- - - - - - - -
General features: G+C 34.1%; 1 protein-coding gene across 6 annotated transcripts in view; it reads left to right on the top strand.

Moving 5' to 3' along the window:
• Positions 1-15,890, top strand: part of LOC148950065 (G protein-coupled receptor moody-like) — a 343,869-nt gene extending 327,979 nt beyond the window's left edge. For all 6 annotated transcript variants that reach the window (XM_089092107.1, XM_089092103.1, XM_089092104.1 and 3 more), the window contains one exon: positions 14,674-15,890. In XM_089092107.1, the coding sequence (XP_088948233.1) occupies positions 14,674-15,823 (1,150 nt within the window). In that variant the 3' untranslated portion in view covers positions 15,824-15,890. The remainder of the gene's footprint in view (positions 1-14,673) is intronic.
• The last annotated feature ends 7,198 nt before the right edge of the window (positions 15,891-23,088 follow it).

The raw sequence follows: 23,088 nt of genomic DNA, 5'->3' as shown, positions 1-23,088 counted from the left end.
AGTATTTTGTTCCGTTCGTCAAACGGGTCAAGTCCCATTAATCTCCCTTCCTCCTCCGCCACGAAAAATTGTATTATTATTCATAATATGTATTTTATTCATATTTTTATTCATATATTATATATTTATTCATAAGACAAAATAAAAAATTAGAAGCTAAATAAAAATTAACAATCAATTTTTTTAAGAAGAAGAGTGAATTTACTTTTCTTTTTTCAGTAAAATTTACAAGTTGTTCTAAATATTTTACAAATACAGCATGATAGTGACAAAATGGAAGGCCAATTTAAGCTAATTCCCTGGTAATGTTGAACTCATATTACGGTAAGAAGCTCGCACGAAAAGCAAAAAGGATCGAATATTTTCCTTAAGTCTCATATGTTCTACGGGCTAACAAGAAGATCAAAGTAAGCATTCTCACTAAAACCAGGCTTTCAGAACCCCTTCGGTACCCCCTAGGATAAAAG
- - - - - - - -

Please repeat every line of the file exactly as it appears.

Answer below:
General features: G+C 34.1%; 1 protein-coding gene across 6 annotated transcripts in view; it reads left to right on the top strand.

Moving 5' to 3' along the window:
• Positions 1-15,890, top strand: part of LOC148950065 (G protein-coupled receptor moody-like) — a 343,869-nt gene extending 327,979 nt beyond the window's left edge. For all 6 annotated transcript variants that reach the window (XM_089092107.1, XM_089092103.1, XM_089092104.1 and 3 more), the window contains one exon: positions 14,674-15,890. In XM_089092107.1, the coding sequence (XP_088948233.1) occupies positions 14,674-15,823 (1,150 nt within the window). In that variant the 3' untranslated portion in view covers positions 15,824-15,890. The remainder of the gene's footprint in view (positions 1-14,673) is intronic.
• The last annotated feature ends 7,198 nt before the right edge of the window (positions 15,891-23,088 follow it).

The raw sequence follows: 23,088 nt of genomic DNA, 5'->3' as shown, positions 1-23,088 counted from the left end.
AGTATTTTGTTCCGTTCGTCAAACGGGTCAAGTCCCATTAATCTCCCTTCCTCCTCCGCCACGAAAAATTGTATTATTATTCATAATATGTATTTTATTCATATTTTTATTCATATATTATATATTTATTCATAAGACAAAATAAAAAATTAGAAGCTAAATAAAAATTAACAATCAATTTTTTTAAGAAGAAGAGTGAATTTACTTTTCTTTTTTCAGTAAAATTTACAAGTTGTTCTAAATATTTTACAAATACAGCATGATAGTGACAAAATGGAAGGCCAATTTAAGCTAATTCCCTGGTAATGTTGAACTCATATTACGGTAAGAAGCTCGCACGAAAAGCAAAAAGGATCGAATATTTTCCTTAAGTCTCATATGTTCTACGGGCTAACAAGAAGATCAAAGTAAGCATTCTCACTAAAACCAGGCTTTCAGAACCCCTTCGGTACCCCCTAGGATAAAAG